GIS and the US 2020 Census

Mark Altaweel


The 2010 Census resulted in a dataset that was well suited for GIS and spatial analysis. The 2020 Census will be no different, in this regard; however, what changes might we expect? From what the Census Bureau has promised, new technical advances should make both data collection and analysis much easier.

The most significant change is the 2020 Census will mean that this is first census in which online responses will be the primary method in which the Census Bureau will collect data. This will help to not only automate and facilitate the data collection process, but it is hoped that this will also encourage greater participation and response. This will also reduce costs; the 2010 Census, for instance, cost about $12 billion.

However, experts have warned that this opens up the whole census survey to potential cybersecurity issues that including falsified information or misinformation that results in response data being potentially manipulated. Additionally, privacy issues have become a potential issue as data collection goes online. The Census Bureau has promised to use algorithms such as differential privacy that attempt to hide personal information about respondents.[1]

New Map Tools and Methods for the 2020 Census

While the data collection will go online, to a large extent, there will also be new tools and methods to collect and use the 2020 Census data. The Census Bureau has contracted with Esri to create tools and applications for the 2020 Census. One book, GIS and the 2020 Census: Modernizing Official Statistics (affiliate link), has come out on the topic of preparing spatial and GIS tools for the 2020 Census. This work has focused on preparing workers, including collected field data, and operations managers in best collecting and applying geospatial tools such that the data are easily deployed for spatial analysis and GIS.

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Topics covered include cloud computing, Location as a Service (LaaS),  and new data sources that are shareable on a wide number of platforms and useful for analysts and policy makers. The 2020 Census has gained recent press attention due to potential changes to questions given; however, it also promises to be the most amenable to spatial analysis using new computing methods and data sharing such as cloud computing.[2]

Screenshot from the  Response Area Outreach Mapper (ROAM) created by Esri.

The Challenge of Increasing U.S Census Response Rates in Communities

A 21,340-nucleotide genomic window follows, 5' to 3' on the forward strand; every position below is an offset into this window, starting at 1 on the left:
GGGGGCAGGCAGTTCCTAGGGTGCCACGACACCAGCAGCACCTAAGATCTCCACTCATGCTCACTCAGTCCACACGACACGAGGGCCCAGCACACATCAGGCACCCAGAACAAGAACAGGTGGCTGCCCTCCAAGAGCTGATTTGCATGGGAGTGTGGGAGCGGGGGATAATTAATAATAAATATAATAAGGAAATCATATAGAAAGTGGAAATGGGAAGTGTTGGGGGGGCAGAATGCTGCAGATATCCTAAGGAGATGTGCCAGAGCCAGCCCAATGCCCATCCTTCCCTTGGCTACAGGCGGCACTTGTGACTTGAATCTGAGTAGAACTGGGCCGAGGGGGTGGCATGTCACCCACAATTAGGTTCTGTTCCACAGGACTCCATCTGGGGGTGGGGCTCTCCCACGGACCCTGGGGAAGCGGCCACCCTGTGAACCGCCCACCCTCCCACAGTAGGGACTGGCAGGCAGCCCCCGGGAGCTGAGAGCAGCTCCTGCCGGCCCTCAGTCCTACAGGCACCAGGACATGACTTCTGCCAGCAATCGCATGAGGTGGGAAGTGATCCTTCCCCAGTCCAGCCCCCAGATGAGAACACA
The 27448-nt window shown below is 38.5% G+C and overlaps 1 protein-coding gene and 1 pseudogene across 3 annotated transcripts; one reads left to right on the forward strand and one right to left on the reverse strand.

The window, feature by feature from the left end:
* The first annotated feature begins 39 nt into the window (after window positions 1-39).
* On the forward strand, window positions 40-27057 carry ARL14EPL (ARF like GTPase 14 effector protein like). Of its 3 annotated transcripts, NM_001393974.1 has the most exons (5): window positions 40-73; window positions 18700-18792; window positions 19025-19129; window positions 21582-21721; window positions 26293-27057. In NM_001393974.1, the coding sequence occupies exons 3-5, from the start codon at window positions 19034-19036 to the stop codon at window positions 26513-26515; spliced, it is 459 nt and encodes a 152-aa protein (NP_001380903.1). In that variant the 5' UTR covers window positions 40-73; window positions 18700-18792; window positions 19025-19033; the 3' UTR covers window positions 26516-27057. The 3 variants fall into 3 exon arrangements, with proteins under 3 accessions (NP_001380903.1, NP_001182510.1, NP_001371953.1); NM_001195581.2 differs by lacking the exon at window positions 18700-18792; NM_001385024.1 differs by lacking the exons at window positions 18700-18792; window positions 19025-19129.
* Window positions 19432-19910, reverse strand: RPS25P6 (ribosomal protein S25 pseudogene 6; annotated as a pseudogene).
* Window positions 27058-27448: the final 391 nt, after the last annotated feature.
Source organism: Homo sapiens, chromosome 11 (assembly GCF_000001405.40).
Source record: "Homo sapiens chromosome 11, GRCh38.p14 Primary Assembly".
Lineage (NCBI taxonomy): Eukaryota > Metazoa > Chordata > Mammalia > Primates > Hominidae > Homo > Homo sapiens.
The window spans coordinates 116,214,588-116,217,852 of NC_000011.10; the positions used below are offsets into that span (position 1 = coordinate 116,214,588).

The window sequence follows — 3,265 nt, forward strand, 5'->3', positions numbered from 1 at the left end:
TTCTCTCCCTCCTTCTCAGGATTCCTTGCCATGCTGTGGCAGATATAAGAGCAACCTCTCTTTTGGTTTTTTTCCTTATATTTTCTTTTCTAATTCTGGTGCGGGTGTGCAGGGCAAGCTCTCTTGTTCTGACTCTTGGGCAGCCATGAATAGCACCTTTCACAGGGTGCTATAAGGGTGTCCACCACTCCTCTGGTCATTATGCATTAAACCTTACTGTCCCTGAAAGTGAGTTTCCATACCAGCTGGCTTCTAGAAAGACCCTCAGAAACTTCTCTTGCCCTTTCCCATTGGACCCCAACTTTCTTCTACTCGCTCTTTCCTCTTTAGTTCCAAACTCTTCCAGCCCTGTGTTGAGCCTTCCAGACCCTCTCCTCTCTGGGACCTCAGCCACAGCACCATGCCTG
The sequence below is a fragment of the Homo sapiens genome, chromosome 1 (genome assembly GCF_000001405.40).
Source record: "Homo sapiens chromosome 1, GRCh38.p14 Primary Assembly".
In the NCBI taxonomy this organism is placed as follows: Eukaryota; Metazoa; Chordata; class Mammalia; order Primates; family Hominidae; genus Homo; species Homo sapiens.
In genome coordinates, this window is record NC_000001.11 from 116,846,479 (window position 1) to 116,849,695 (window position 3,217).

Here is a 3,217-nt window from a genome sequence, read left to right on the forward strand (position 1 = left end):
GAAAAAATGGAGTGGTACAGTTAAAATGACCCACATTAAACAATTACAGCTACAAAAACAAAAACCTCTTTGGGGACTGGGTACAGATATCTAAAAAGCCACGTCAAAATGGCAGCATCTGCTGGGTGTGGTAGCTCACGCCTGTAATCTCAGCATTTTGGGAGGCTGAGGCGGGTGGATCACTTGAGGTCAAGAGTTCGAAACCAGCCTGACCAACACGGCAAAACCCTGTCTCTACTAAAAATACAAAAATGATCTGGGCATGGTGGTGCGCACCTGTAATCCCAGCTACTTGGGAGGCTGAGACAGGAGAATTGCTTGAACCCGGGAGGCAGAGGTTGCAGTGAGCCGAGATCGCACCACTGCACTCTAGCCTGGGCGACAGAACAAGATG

Perhaps the greatest challenge will be in the area of recovering data from communities that have historically had low response rates to the census. This includes poorer, mostly urban communities. As the demographics of such communities is known, Esri has developed a tool, Response Area Outreach Mapper (ROAM), that can be used to predict which areas will likely have a lower response, helping the Census to better focus its efforts by having field agents and other outreach encourage a higher rate of response relative to previous surveys taken.

The data are based on the American Community Survey, which provides racial, ethnic, and socio-economic background into communities in the United States and the data from the latest survey results could be used to help predict or inform area where efforts need to be more concentrated.[3]

In a 2018 field trial of ROAM, it was found that Census Bureau workers were about 50% more efficient than the previous census. This means that less employees will be hired this time around to carry out the census, given the gains in efficiency.[4]

The 2020 Census promises to be the most technically advanced census undertaken, where data, for the first time, will be mostly collected online. For the GIS community, Esri will be leading the way in creating tools that so far have shown promise in making the 2020 Census also more efficient than previous data collection efforts.

New cloud-based and LaaS tools also potentially mean researchers and analysts will be better able to access and apply data at larger and more fine, spatial scales for research. However, this touches upon issues of cybersecurity and privacy, which the Census Bureau has released information to address.

These challenges, and potentially others that are not foreseen, could be new areas that the Census Bureau might have to address in the year leading up to the census and even beyond.


[1]    For more on key changes and plans for to the 2020 Census, see: For more on concerns related to privacy, see:

[2]    For more on the new book mention on the 2020 Census and GIS, see: Laaribi, A., Peters, L., 2019. GIS and the 2020 census: modernizing official statistics (affiliate link). Esri Press, Redlands, California.

[3]    For more on ROAM, see:

[4]    For more on the efficiency results using ROAM in a field trial, see:

See Also

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About the author
Mark Altaweel
Mark Altaweel is a Reader in Near Eastern Archaeology at the Institute of Archaeology, University College London, having held previous appointments and joint appointments at the University of Chicago, University of Alaska, and Argonne National Laboratory. Mark has an undergraduate degree in Anthropology and Masters and PhD degrees from the University of Chicago’s Department of Near Eastern Languages and Civilizations.